Maternal Spirituality, Stress, and Health Risk Behaviors in a Group of Women from Appalachia

2.50
Hdl Handle:
http://hdl.handle.net/10755/159363
Type:
Presentation
Title:
Maternal Spirituality, Stress, and Health Risk Behaviors in a Group of Women from Appalachia
Abstract:
Maternal Spirituality, Stress, and Health Risk Behaviors in a Group of Women from Appalachia
Conference Sponsor:Midwest Nursing Research Society
Conference Year:2003
Author:Jesse, D.
Contact Address:SON, 1337 Johnson Hall, West Lafayette, IN, 47907, USA
The purpose of this prospective study was to examine the relationships of spirituality and psychosocial well-being to each other and to health risk behaviors in pregnancy among women from Appalachia. The variables of interest in this particular study address two domains in the HOPE Theory, which proposes that harmony of the physical, emotional, and spiritual domains are important to perinatal health and that each is a reflection of the whole. Within the HOPE theory, spirituality is described broadly as an honoring of a sense of presence that is higher or greater than the individual human being and includes both religiosity and ones spiritual perspective. Psychosocial well-being is defined as level of emotional stress, satisfaction with social support from partner and others, and self-esteem. The study sample consisted of 120 women between 16-28 weeks of pregnancy recruited from a private practice and two public prenatal clinics in central Appalachia. Participants completed a socio-demographic questionnaire, the Spiritual Perspective Scale (SPS), 4-items from the Jarel Well-Being Scale, the Prenatal Psychosocial Profile (PPP), and 4-items measuring health risk behaviors. Multiple and logistic regression analysis found that higher spiritual perspective scores were significantly related to a lower incidence of smoking and stress was the only item significantly related to substance use in pregnancy when all other variables in the model were held constant. Thus the results of this study support the importance of integrating spiritual resources and stress reduction activities during pregnancy to improve health promotion efforts with women from Appalachia. Implications for nursing research and practice will be discussed. AN: MN030217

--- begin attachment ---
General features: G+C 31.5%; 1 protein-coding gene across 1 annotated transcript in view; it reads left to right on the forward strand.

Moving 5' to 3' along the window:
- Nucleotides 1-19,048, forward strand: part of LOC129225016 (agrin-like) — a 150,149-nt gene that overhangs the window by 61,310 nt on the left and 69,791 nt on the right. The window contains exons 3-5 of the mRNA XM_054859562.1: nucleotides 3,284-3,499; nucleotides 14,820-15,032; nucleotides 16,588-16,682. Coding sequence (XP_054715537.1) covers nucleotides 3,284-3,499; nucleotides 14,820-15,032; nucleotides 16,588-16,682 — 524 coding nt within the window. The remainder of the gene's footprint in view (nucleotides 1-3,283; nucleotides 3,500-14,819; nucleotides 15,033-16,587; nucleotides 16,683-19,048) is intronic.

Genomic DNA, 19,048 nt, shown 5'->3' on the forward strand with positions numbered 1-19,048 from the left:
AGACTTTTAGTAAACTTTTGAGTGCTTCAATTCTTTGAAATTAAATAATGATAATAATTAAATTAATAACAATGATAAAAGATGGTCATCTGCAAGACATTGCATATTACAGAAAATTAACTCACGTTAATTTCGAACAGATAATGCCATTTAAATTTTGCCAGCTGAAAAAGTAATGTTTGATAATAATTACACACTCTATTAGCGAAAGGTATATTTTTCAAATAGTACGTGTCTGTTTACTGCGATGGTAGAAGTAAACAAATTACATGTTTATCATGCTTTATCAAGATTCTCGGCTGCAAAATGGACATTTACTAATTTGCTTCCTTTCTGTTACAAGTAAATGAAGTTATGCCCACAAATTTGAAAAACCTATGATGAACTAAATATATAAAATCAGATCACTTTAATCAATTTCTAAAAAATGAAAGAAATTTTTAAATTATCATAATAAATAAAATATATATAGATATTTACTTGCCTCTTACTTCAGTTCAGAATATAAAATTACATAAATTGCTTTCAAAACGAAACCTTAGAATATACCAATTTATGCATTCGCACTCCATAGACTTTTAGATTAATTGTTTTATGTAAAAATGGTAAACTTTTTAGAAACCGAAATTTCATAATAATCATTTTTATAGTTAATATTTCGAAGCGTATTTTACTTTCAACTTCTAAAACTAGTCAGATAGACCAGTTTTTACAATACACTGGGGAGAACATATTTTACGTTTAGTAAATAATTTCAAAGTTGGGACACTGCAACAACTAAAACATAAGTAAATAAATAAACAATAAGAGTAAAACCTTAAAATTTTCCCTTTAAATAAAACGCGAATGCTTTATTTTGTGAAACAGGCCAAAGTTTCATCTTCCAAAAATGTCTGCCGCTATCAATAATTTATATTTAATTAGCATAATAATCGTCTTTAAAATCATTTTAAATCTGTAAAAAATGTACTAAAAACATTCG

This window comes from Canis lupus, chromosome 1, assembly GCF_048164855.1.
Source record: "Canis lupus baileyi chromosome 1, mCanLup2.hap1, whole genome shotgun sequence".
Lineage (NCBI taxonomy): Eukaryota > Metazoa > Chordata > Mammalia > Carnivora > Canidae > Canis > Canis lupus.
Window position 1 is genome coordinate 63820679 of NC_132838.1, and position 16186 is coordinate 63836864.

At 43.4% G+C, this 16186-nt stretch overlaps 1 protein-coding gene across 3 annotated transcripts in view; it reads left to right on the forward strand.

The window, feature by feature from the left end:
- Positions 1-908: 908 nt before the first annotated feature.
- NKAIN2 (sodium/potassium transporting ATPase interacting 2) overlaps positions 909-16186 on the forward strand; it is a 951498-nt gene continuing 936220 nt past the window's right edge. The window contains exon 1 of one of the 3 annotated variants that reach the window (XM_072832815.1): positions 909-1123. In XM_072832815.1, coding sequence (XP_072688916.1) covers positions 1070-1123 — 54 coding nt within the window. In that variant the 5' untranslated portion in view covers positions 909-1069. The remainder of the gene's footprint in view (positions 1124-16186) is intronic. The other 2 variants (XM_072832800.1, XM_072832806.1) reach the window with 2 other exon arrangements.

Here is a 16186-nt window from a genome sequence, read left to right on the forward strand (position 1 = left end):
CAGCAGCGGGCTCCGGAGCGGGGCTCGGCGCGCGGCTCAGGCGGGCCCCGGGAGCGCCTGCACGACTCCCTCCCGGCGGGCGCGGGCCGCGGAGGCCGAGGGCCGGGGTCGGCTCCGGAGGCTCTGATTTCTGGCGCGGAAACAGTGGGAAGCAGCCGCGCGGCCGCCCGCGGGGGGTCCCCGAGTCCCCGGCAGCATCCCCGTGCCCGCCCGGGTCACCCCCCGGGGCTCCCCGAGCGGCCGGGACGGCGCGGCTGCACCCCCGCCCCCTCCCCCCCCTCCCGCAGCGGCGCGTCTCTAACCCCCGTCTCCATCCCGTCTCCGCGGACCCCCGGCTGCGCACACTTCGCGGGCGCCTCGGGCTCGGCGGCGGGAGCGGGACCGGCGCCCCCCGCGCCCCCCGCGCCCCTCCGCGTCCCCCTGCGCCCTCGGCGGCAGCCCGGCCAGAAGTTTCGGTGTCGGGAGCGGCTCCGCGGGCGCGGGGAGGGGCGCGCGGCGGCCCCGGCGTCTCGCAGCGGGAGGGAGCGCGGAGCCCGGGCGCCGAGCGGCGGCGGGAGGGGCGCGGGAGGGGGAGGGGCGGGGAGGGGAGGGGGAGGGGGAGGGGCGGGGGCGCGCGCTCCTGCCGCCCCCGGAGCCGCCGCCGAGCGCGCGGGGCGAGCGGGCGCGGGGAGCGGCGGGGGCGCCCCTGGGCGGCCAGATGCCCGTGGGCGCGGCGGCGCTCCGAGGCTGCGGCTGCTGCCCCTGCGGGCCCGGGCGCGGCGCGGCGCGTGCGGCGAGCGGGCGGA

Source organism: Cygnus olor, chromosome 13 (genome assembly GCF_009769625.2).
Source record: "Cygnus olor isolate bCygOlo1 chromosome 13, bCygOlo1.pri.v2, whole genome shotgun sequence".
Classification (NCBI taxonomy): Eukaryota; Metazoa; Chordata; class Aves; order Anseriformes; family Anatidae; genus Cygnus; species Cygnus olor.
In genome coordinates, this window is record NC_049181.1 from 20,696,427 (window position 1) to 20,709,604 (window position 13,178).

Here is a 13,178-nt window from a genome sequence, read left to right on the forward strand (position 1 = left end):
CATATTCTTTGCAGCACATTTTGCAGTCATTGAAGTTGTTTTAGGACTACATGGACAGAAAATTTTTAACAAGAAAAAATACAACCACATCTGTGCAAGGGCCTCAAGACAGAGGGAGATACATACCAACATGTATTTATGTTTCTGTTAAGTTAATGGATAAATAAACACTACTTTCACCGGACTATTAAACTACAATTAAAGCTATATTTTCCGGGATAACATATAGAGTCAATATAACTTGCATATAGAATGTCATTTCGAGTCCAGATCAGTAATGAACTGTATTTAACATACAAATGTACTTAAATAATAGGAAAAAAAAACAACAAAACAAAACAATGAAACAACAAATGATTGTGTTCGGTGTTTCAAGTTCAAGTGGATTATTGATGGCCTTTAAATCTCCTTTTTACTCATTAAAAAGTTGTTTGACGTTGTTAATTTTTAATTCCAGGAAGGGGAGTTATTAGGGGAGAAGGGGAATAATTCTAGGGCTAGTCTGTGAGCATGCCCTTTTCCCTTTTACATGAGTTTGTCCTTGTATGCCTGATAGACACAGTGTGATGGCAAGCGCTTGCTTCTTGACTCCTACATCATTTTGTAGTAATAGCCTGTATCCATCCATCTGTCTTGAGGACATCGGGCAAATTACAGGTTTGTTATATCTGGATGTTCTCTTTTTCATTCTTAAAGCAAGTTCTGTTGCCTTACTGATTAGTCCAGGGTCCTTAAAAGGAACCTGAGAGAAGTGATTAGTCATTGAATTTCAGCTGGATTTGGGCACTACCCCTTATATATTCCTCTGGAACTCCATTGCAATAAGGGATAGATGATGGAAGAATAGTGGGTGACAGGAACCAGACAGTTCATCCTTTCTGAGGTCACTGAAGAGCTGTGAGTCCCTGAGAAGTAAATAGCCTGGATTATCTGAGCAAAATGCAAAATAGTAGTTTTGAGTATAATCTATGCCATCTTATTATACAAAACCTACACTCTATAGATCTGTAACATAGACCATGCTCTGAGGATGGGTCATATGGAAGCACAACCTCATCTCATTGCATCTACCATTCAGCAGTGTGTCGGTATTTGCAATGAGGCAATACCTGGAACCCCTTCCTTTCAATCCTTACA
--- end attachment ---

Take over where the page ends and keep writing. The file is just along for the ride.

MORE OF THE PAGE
Repository Posting Date:
26-Oct-2011
Date of Publication:
17-Oct-2011
Sponsors:
Midwest Nursing Research Society

Full metadata record

DC FieldValue Language
dc.typePresentationen_GB
dc.titleMaternal Spirituality, Stress, and Health Risk Behaviors in a Group of Women from Appalachiaen_GB
dc.identifier.urihttp://hdl.handle.net/10755/159363-
dc.description.abstract<table><tr><td colspan="2" class="item-title">Maternal Spirituality, Stress, and Health Risk Behaviors in a Group of Women from Appalachia </td></tr><tr class="item-sponsor"><td class="label">Conference Sponsor:</td><td class="value">Midwest Nursing Research Society</td></tr><tr class="item-year"><td class="label">Conference Year:</td><td class="value">2003</td></tr><tr class="item-author"><td class="label">Author:</td><td class="value">Jesse, D.</td></tr><tr class="item-address"><td class="label">Contact Address:</td><td class="value">SON, 1337 Johnson Hall, West Lafayette, IN, 47907, USA</td></tr><tr><td colspan="2" class="item-abstract">The purpose of this prospective study was to examine the relationships of spirituality and psychosocial well-being to each other and to health risk behaviors in pregnancy among women from Appalachia. The variables of interest in this particular study address two domains in the HOPE Theory, which proposes that harmony of the physical, emotional, and spiritual domains are important to perinatal health and that each is a reflection of the whole. Within the HOPE theory, spirituality is described broadly as an honoring of a sense of presence that is higher or greater than the individual human being and includes both religiosity and ones spiritual perspective. Psychosocial well-being is defined as level of emotional stress, satisfaction with social support from partner and others, and self-esteem. The study sample consisted of 120 women between 16-28 weeks of pregnancy recruited from a private practice and two public prenatal clinics in central Appalachia. Participants completed a socio-demographic questionnaire, the Spiritual Perspective Scale (SPS), 4-items from the Jarel Well-Being Scale, the Prenatal Psychosocial Profile (PPP), and 4-items measuring health risk behaviors. Multiple and logistic regression analysis found that higher spiritual perspective scores were significantly related to a lower incidence of smoking and stress was the only item significantly related to substance use in pregnancy when all other variables in the model were held constant. Thus the results of this study support the importance of integrating spiritual resources and stress reduction activities during pregnancy to improve health promotion efforts with women from Appalachia. Implications for nursing research and practice will be discussed. AN: MN030217 </td></tr></table>en_GB
dc.date.available2011-10-26T21:56:44Z-
dc.date.issued2011-10-17en_GB
dc.date.accessioned2011-10-26T21:56:44Z-
dc.description.sponsorshipMidwest Nursing Research Societyen_GB
All Items in this repository are protected by copyright, with all rights reserved, unless otherwise indicated.